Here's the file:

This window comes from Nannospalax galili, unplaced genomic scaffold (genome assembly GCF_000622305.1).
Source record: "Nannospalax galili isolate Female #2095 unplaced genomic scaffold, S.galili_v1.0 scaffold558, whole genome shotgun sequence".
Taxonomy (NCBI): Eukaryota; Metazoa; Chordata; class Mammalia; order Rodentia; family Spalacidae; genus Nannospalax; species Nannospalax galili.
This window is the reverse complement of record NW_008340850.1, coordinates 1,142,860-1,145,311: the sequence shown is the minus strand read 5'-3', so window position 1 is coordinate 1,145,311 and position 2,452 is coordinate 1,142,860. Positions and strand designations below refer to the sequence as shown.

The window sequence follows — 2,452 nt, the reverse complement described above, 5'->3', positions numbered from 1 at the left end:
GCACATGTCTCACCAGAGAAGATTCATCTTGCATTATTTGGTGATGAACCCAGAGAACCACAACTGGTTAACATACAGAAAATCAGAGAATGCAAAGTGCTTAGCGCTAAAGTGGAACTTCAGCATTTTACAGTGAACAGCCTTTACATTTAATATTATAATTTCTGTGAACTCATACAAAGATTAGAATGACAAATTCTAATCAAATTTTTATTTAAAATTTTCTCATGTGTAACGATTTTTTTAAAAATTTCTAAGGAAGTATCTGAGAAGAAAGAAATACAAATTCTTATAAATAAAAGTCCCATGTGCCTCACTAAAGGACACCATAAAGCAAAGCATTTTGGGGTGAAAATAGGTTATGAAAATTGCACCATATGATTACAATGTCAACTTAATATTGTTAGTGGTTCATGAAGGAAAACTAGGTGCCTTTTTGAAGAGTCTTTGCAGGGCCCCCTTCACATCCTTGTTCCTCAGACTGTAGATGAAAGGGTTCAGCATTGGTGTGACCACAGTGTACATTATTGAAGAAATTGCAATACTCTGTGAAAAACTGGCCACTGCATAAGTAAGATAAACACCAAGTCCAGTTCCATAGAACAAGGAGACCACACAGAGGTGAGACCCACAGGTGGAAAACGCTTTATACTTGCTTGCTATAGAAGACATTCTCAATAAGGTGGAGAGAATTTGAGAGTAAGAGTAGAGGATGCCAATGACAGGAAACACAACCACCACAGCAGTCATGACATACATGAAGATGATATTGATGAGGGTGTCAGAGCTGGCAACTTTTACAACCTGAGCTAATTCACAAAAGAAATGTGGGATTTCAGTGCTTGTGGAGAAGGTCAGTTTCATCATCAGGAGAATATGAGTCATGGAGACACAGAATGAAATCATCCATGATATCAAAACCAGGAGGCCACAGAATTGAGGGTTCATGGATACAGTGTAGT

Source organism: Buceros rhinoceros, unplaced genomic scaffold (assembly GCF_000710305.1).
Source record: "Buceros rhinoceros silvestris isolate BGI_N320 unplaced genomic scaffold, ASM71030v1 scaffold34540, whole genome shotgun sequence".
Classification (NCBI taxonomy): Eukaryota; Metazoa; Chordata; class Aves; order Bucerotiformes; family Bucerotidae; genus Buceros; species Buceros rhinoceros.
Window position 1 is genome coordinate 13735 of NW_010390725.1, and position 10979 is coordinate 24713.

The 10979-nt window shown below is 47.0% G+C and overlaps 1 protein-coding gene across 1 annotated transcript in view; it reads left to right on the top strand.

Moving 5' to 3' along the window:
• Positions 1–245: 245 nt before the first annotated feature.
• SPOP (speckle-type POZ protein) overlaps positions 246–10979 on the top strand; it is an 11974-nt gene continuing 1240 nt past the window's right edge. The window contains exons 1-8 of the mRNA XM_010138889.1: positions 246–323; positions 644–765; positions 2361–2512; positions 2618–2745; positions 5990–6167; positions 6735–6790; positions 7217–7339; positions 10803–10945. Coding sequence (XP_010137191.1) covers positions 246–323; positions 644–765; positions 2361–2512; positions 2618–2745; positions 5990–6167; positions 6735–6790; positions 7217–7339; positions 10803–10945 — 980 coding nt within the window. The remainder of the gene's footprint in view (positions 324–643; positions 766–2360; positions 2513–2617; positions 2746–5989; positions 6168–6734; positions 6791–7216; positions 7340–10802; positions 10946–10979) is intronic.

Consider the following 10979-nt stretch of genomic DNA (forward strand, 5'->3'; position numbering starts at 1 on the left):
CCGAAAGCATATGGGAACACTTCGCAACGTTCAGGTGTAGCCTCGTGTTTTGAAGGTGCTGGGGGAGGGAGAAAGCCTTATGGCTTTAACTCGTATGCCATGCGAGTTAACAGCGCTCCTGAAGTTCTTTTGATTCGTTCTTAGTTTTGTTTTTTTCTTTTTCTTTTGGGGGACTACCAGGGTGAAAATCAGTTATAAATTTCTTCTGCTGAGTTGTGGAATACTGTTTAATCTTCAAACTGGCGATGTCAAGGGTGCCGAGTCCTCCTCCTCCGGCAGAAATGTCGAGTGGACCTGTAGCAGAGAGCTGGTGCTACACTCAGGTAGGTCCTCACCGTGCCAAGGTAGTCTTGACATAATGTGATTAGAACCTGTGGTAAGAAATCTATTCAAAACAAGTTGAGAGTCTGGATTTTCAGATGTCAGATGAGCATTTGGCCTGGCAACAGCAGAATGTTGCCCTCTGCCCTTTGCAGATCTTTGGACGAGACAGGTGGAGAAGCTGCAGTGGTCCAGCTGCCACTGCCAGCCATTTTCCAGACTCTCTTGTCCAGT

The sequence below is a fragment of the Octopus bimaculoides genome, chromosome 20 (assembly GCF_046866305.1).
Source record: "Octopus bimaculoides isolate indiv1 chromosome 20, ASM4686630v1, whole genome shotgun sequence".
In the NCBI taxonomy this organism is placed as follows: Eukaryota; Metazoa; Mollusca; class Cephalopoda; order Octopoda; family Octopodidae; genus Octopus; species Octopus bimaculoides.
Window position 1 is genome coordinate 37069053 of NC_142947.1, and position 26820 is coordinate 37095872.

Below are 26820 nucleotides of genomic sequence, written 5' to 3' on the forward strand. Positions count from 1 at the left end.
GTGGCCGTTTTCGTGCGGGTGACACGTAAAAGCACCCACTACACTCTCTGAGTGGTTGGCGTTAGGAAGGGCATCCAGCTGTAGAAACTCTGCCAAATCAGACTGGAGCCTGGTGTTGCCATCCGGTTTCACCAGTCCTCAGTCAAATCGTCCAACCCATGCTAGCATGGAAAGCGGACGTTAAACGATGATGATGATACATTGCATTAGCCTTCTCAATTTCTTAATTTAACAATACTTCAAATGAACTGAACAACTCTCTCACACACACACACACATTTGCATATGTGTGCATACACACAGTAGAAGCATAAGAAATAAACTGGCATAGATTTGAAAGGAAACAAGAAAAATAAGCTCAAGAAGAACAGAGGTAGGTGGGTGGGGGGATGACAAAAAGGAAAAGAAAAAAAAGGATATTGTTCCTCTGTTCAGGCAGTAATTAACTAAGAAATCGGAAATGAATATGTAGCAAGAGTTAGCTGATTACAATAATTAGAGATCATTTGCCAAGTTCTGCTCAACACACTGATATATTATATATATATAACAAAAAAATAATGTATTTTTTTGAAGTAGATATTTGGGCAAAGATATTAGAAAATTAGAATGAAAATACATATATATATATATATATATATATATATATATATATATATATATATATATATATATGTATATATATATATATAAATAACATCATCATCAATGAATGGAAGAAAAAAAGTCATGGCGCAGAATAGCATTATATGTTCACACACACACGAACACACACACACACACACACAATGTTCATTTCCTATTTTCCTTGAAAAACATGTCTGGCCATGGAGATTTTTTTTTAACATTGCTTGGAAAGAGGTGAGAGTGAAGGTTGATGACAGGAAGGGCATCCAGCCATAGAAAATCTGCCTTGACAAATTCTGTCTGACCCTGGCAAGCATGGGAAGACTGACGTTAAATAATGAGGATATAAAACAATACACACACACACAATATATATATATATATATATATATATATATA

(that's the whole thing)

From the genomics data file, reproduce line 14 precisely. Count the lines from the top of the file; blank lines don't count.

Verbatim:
• SPOP (speckle-type POZ protein) overlaps positions 246–10979 on the top strand; it is an 11974-nt gene continuing 1240 nt past the window's right edge. The window contains exons 1-8 of the mRNA XM_010138889.1: positions 246–323; positions 644–765; positions 2361–2512; positions 2618–2745; positions 5990–6167; positions 6735–6790; positions 7217–7339; positions 10803–10945. Coding sequence (XP_010137191.1) covers positions 246–323; positions 644–765; positions 2361–2512; positions 2618–2745; positions 5990–6167; positions 6735–6790; positions 7217–7339; positions 10803–10945 — 980 coding nt within the window. The remainder of the gene's footprint in view (positions 324–643; positions 766–2360; positions 2513–2617; positions 2746–5989; positions 6168–6734; positions 6791–7216; positions 7340–10802; positions 10946–10979) is intronic.